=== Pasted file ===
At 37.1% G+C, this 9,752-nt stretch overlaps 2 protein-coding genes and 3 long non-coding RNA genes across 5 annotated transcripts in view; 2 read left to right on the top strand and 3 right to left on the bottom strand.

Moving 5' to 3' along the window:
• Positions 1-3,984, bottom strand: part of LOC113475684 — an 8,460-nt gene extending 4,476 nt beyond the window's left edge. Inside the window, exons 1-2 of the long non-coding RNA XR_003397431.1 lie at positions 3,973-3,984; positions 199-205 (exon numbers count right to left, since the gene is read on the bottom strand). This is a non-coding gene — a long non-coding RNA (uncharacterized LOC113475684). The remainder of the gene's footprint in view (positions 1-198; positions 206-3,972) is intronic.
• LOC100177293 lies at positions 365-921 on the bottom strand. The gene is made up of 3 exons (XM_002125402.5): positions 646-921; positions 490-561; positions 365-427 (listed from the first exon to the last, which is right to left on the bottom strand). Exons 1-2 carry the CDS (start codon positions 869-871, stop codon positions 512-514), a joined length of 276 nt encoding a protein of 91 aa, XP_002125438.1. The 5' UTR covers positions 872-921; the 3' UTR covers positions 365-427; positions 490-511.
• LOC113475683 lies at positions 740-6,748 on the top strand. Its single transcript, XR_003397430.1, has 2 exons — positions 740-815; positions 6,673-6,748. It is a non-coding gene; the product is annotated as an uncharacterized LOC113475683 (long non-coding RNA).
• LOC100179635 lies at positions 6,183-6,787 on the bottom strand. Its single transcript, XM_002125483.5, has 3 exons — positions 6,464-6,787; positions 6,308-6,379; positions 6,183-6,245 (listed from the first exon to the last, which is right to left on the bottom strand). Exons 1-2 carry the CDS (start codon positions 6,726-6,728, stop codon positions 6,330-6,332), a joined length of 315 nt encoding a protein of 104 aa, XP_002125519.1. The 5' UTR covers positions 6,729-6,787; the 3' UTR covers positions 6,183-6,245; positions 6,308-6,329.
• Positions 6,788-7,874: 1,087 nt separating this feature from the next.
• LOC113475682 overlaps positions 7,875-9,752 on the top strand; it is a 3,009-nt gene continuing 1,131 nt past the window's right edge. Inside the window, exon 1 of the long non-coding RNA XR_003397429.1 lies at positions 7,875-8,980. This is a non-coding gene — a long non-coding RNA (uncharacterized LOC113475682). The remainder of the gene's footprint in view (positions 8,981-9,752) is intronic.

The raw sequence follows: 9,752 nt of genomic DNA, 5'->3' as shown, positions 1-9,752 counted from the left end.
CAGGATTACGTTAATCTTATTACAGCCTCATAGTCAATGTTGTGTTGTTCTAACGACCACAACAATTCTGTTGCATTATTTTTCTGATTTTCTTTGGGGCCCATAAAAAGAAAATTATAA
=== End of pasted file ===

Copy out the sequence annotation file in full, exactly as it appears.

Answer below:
At 37.1% G+C, this 9,752-nt stretch overlaps 2 protein-coding genes and 3 long non-coding RNA genes across 5 annotated transcripts in view; 2 read left to right on the top strand and 3 right to left on the bottom strand.

Moving 5' to 3' along the window:
• Positions 1-3,984, bottom strand: part of LOC113475684 — an 8,460-nt gene extending 4,476 nt beyond the window's left edge. Inside the window, exons 1-2 of the long non-coding RNA XR_003397431.1 lie at positions 3,973-3,984; positions 199-205 (exon numbers count right to left, since the gene is read on the bottom strand). This is a non-coding gene — a long non-coding RNA (uncharacterized LOC113475684). The remainder of the gene's footprint in view (positions 1-198; positions 206-3,972) is intronic.
• LOC100177293 lies at positions 365-921 on the bottom strand. The gene is made up of 3 exons (XM_002125402.5): positions 646-921; positions 490-561; positions 365-427 (listed from the first exon to the last, which is right to left on the bottom strand). Exons 1-2 carry the CDS (start codon positions 869-871, stop codon positions 512-514), a joined length of 276 nt encoding a protein of 91 aa, XP_002125438.1. The 5' UTR covers positions 872-921; the 3' UTR covers positions 365-427; positions 490-511.
• LOC113475683 lies at positions 740-6,748 on the top strand. Its single transcript, XR_003397430.1, has 2 exons — positions 740-815; positions 6,673-6,748. It is a non-coding gene; the product is annotated as an uncharacterized LOC113475683 (long non-coding RNA).
• LOC100179635 lies at positions 6,183-6,787 on the bottom strand. Its single transcript, XM_002125483.5, has 3 exons — positions 6,464-6,787; positions 6,308-6,379; positions 6,183-6,245 (listed from the first exon to the last, which is right to left on the bottom strand). Exons 1-2 carry the CDS (start codon positions 6,726-6,728, stop codon positions 6,330-6,332), a joined length of 315 nt encoding a protein of 104 aa, XP_002125519.1. The 5' UTR covers positions 6,729-6,787; the 3' UTR covers positions 6,183-6,245; positions 6,308-6,329.
• Positions 6,788-7,874: 1,087 nt separating this feature from the next.
• LOC113475682 overlaps positions 7,875-9,752 on the top strand; it is a 3,009-nt gene continuing 1,131 nt past the window's right edge. Inside the window, exon 1 of the long non-coding RNA XR_003397429.1 lies at positions 7,875-8,980. This is a non-coding gene — a long non-coding RNA (uncharacterized LOC113475682). The remainder of the gene's footprint in view (positions 8,981-9,752) is intronic.

The raw sequence follows: 9,752 nt of genomic DNA, 5'->3' as shown, positions 1-9,752 counted from the left end.
CAGGATTACGTTAATCTTATTACAGCCTCATAGTCAATGTTGTGTTGTTCTAACGACCACAACAATTCTGTTGCATTATTTTTCTGATTTTCTTTGGGGCCCATAAAAAGAAAATTATAA